In a rather disappointing winter transfer window in terms of big signings, the real news was the confirmation of Pep Guardiola as coach of Manchester City. Immediately, columnists from around the world predicted a new era of dominance for the Citizens. And they are probably right, but it will not be as easy as Pep had it in the past.
Pep Guardiola’s system is complex and its application takes time. To effectively develop his "positional play" he will require a certain type of players, clever with the ball and tactically adaptable. It will not be just about opening the chequebook and signing right and left, the right footballers will be required but also enough training time to acquire familiarity with concepts that are very different from those normally used in any club.
Guardiola had all of that in Barcelona, the club where the system was invented and has been applied in various degrees over the past 20 years. Not only Xavi, Iniesta and company were great players but they knew what to do on the pitch to maximize the advantages of the system. Pep gave them the tools and confidence, but the potential was already there.
At Bayern, he had the huge advantage of receiving a much more powerful squad than all of their rivals, Dortmund included, and that allowed the players to have enough time to adapt to the system without affecting the results of the team. Even without playing to their maximum potential, the Bavarians remained at the top of the table, and when the players finally understood what the coach wanted, they never looked back.
In Manchester, Guardiola won’t find players who immediately know what he wants and neither he will have the competitive advantage he had in Germany. City has one of the best squads of the Premier and money to buy players, but the same can be said of Arsenal, Chelsea, Manchester United, Tottenham and even Liverpool.
Consequently, the success of Pep, at least at the beginning, will be to the find the right signings, define who stays and who goes of the current squad and start working with his players (old or new) as fast as possible. And consequently, several questions arise.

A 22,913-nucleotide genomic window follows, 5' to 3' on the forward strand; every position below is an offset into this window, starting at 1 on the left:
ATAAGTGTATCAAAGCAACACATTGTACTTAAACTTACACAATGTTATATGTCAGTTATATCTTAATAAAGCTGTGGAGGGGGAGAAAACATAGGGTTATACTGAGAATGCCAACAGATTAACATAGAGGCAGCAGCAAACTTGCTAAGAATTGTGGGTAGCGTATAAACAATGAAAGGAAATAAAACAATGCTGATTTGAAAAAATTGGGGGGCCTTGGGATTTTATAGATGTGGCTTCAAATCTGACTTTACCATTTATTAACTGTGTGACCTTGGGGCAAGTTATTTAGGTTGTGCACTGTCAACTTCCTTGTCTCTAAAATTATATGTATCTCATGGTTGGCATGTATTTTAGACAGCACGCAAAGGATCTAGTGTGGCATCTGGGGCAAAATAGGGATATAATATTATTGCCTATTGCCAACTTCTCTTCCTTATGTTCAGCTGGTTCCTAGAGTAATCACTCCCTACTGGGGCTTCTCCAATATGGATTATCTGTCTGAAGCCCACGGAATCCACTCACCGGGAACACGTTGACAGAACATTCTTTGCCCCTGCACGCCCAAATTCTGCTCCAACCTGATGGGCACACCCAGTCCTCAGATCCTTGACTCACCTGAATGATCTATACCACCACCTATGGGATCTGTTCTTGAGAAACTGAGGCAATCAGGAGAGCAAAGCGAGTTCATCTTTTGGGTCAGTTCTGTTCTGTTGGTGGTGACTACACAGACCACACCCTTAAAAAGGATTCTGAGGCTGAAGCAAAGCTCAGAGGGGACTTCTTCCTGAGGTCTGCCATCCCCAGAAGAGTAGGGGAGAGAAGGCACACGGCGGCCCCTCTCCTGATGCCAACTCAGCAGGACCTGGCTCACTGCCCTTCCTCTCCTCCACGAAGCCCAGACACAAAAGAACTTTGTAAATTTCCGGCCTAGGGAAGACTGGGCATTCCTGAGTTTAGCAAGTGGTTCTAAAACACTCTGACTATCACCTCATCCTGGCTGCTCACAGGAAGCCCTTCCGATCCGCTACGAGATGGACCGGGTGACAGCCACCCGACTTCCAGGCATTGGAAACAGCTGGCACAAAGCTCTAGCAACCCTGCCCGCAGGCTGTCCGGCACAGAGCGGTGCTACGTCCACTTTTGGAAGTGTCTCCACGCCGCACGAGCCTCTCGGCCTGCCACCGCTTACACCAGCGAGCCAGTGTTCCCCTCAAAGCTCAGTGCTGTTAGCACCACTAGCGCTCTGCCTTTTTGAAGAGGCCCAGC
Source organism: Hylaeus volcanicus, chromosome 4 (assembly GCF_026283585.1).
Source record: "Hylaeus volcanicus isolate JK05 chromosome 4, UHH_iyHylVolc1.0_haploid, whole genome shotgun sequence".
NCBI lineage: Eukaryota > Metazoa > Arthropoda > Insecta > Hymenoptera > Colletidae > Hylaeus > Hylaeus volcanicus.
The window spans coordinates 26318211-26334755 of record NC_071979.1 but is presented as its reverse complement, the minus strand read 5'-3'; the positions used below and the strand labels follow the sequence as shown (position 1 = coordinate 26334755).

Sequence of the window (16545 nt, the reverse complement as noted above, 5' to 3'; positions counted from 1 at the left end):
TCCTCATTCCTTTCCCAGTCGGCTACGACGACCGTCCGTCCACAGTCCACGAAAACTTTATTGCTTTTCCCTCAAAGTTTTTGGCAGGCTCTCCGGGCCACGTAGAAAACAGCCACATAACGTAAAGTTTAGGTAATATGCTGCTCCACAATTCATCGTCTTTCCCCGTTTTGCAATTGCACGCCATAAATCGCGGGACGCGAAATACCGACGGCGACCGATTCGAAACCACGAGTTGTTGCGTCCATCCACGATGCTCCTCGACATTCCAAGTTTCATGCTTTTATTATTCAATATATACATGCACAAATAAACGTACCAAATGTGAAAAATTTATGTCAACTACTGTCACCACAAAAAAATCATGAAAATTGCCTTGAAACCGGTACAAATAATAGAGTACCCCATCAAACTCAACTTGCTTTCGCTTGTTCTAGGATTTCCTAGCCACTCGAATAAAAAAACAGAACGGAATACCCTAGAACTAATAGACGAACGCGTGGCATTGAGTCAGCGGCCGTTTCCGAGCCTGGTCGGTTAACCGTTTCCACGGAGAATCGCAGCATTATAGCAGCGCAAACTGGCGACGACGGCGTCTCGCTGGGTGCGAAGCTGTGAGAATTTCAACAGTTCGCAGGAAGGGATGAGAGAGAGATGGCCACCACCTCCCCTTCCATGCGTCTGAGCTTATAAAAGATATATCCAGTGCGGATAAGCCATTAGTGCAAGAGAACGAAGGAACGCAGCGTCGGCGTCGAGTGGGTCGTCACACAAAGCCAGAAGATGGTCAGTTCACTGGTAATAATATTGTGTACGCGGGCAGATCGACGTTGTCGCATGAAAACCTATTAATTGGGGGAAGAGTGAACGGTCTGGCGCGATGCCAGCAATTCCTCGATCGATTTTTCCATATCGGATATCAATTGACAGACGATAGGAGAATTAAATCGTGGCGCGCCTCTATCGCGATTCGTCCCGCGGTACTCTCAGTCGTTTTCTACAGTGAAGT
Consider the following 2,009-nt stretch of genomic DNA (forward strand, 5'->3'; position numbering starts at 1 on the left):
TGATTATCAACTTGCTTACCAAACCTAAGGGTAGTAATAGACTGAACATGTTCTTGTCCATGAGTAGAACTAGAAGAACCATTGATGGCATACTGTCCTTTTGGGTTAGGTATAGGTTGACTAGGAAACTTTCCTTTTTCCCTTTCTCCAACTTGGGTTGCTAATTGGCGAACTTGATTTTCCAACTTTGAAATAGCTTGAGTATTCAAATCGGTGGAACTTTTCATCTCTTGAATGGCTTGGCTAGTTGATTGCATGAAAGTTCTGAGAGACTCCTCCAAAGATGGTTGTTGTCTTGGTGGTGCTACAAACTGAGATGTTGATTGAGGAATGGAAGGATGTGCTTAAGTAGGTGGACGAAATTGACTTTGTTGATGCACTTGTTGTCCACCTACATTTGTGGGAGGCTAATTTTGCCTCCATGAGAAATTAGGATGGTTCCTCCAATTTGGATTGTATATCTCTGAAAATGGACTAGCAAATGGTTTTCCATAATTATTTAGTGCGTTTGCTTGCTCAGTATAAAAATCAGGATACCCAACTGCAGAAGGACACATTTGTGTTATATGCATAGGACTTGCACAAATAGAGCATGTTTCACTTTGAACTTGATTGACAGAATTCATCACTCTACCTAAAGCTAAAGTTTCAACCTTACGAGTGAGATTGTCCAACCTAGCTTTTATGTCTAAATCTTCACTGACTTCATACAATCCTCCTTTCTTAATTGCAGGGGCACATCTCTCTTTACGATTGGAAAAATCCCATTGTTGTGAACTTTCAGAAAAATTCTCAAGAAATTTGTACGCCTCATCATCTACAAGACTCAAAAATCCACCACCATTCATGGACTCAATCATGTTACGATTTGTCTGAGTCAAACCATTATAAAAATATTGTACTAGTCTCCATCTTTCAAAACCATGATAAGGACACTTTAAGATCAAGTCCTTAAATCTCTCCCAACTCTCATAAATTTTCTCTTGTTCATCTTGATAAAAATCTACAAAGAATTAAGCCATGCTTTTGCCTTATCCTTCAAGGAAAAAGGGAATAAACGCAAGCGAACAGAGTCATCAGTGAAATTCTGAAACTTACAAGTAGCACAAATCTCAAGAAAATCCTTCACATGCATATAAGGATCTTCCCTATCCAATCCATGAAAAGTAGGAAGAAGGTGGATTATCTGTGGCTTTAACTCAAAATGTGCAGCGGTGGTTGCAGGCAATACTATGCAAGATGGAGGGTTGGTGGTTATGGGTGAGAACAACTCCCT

Does Yaya Toure, the great star of the Citizen midfield, have the style that Pep needs? Let’s not forget that it was Guardiola who first decided to relegate him to the bench and then sell him in his time at Barcelona. (His agent seems to think that he doesn’t)
What will be the role of Kun Agüero in the scheme of the new coach? Without denying his sheer quality, the Argentinean is amongst a kind of strikers with whom Guardiola never felt too comfortable when he managed Barcelona and he never sought them when he moved to Bayern.
Who, among the central defenders feel comfortable enough with the ball as required by Guardiola? Kompany, Otamendi and Mangala are quite good, but I'm not too convinced that they fit with what the new coach wants from his backline.
Of course, we must not ignore Pep’s intelligence and how he could adapt to what we has. After all, he already showed his adaptation qualities at Bayern by using classical wingers (Ribery, Robben) and even pure number nines (Mandzukic, Lewandowski) both of which were no-gos at Barça.
Undoubtedly, he will find a way to capitalize on the players he has and accommodate his new signings. The question is simply whether he will do so in time to get immediate success in an environment that seems much more demanding than the previous ones in which he had to work.